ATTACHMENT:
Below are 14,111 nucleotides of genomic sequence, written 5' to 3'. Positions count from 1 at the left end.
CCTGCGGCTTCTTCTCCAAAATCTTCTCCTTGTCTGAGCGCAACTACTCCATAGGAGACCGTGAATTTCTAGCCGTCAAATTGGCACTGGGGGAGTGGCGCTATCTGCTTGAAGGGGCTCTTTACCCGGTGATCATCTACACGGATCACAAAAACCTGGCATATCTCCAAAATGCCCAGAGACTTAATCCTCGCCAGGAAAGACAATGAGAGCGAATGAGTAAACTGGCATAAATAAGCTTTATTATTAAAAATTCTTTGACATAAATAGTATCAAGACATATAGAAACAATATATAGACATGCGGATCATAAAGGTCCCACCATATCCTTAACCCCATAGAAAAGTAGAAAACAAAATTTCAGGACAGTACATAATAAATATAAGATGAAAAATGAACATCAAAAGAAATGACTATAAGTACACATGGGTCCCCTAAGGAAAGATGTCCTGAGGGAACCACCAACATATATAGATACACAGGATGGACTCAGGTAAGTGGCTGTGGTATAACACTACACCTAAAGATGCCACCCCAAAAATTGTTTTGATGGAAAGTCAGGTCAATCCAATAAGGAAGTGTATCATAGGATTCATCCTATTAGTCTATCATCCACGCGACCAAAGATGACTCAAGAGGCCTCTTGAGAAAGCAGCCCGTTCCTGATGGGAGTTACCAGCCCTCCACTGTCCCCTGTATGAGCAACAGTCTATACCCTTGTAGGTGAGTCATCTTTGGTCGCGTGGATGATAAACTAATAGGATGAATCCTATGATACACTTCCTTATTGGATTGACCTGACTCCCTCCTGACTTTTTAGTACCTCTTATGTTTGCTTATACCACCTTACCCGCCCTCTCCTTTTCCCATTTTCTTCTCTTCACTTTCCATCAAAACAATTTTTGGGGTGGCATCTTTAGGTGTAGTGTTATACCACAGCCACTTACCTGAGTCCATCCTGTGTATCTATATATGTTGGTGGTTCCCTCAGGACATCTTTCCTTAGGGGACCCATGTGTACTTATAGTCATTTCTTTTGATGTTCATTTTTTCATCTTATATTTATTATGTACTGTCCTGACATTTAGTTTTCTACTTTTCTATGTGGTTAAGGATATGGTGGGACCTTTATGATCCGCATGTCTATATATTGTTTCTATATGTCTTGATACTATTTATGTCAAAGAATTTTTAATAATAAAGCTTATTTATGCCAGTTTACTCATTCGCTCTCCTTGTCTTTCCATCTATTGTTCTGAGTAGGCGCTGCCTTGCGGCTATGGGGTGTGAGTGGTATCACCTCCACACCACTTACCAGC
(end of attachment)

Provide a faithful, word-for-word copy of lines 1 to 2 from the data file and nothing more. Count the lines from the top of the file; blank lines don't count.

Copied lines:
Below are 14,111 nucleotides of genomic sequence, written 5' to 3'. Positions count from 1 at the left end.
CCTGCGGCTTCTTCTCCAAAATCTTCTCCTTGTCTGAGCGCAACTACTCCATAGGAGACCGTGAATTTCTAGCCGTCAAATTGGCACTGGGGGAGTGGCGCTATCTGCTTGAAGGGGCTCTTTACCCGGTGATCATCTACACGGATCACAAAAACCTGGCATATCTCCAAAATGCCCAGAGACTTAATCCTCGCCAGGAAAGACAATGAGAGCGAATGAGTAAACTGGCATAAATAAGCTTTATTATTAAAAATTCTTTGACATAAATAGTATCAAGACATATAGAAACAATATATAGACATGCGGATCATAAAGGTCCCACCATATCCTTAACCCCATAGAAAAGTAGAAAACAAAATTTCAGGACAGTACATAATAAATATAAGATGAAAAATGAACATCAAAAGAAATGACTATAAGTACACATGGGTCCCCTAAGGAAAGATGTCCTGAGGGAACCACCAACATATATAGATACACAGGATGGACTCAGGTAAGTGGCTGTGGTATAACACTACACCTAAAGATGCCACCCCAAAAATTGTTTTGATGGAAAGTCAGGTCAATCCAATAAGGAAGTGTATCATAGGATTCATCCTATTAGTCTATCATCCACGCGACCAAAGATGACTCAAGAGGCCTCTTGAGAAAGCAGCCCGTTCCTGATGGGAGTTACCAGCCCTCCACTGTCCCCTGTATGAGCAACAGTCTATACCCTTGTAGGTGAGTCATCTTTGGTCGCGTGGATGATAAACTAATAGGATGAATCCTATGATACACTTCCTTATTGGATTGACCTGACTCCCTCCTGACTTTTTAGTACCTCTTATGTTTGCTTATACCACCTTACCCGCCCTCTCCTTTTCCCATTTTCTTCTCTTCACTTTCCATCAAAACAATTTTTGGGGTGGCATCTTTAGGTGTAGTGTTATACCACAGCCACTTACCTGAGTCCATCCTGTGTATCTATATATGTTGGTGGTTCCCTCAGGACATCTTTCCTTAGGGGACCCATGTGTACTTATAGTCATTTCTTTTGATGTTCATTTTTTCATCTTATATTTATTATGTACTGTCCTGACATTTAGTTTTCTACTTTTCTATGTGGTTAAGGATATGGTGGGACCTTTATGATCCGCATGTCTATATATTGTTTCTATATGTCTTGATACTATTTATGTCAAAGAATTTTTAATAATAAAGCTTATTTATGCCAGTTTACTCATTCGCTCTCCTTGTCTTTCCATCTATTGTTCTGAGTAGGCGCTGCCTTGCGGCTATGGGGTGTGAGTGGTATCACCTCCACACCACTTACCAGC